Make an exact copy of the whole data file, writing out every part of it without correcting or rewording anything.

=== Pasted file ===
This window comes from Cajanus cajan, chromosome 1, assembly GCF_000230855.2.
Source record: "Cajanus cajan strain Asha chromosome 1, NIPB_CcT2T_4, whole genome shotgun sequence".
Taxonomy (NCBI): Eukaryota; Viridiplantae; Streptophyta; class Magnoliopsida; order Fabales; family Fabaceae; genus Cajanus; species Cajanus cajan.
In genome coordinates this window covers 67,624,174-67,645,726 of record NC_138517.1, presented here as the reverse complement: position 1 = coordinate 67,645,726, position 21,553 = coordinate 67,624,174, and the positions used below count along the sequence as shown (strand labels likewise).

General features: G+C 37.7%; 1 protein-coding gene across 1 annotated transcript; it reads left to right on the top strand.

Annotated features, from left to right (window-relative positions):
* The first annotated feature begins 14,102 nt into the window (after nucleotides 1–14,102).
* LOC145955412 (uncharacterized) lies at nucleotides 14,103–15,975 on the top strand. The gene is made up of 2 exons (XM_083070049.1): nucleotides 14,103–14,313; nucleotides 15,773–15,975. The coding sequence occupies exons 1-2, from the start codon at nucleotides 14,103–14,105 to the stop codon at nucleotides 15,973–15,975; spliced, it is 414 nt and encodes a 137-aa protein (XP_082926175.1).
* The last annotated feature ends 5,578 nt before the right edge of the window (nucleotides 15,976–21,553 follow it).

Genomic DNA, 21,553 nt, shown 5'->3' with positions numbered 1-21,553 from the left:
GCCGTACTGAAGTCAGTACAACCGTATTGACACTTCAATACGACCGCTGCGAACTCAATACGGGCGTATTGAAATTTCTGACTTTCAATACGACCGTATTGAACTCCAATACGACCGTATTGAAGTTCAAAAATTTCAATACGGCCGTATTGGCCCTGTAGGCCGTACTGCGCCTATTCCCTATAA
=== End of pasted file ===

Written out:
This window comes from Cajanus cajan, chromosome 1, assembly GCF_000230855.2.
Source record: "Cajanus cajan strain Asha chromosome 1, NIPB_CcT2T_4, whole genome shotgun sequence".
Taxonomy (NCBI): Eukaryota; Viridiplantae; Streptophyta; class Magnoliopsida; order Fabales; family Fabaceae; genus Cajanus; species Cajanus cajan.
In genome coordinates this window covers 67,624,174-67,645,726 of record NC_138517.1, presented here as the reverse complement: position 1 = coordinate 67,645,726, position 21,553 = coordinate 67,624,174, and the positions used below count along the sequence as shown (strand labels likewise).

General features: G+C 37.7%; 1 protein-coding gene across 1 annotated transcript; it reads left to right on the top strand.

Annotated features, from left to right (window-relative positions):
* The first annotated feature begins 14,102 nt into the window (after nucleotides 1–14,102).
* LOC145955412 (uncharacterized) lies at nucleotides 14,103–15,975 on the top strand. The gene is made up of 2 exons (XM_083070049.1): nucleotides 14,103–14,313; nucleotides 15,773–15,975. The coding sequence occupies exons 1-2, from the start codon at nucleotides 14,103–14,105 to the stop codon at nucleotides 15,973–15,975; spliced, it is 414 nt and encodes a 137-aa protein (XP_082926175.1).
* The last annotated feature ends 5,578 nt before the right edge of the window (nucleotides 15,976–21,553 follow it).

Genomic DNA, 21,553 nt, shown 5'->3' with positions numbered 1-21,553 from the left:
GCCGTACTGAAGTCAGTACAACCGTATTGACACTTCAATACGACCGCTGCGAACTCAATACGGGCGTATTGAAATTTCTGACTTTCAATACGACCGTATTGAACTCCAATACGACCGTATTGAAGTTCAAAAATTTCAATACGGCCGTATTGGCCCTGTAGGCCGTACTGCGCCTATTCCCTATAA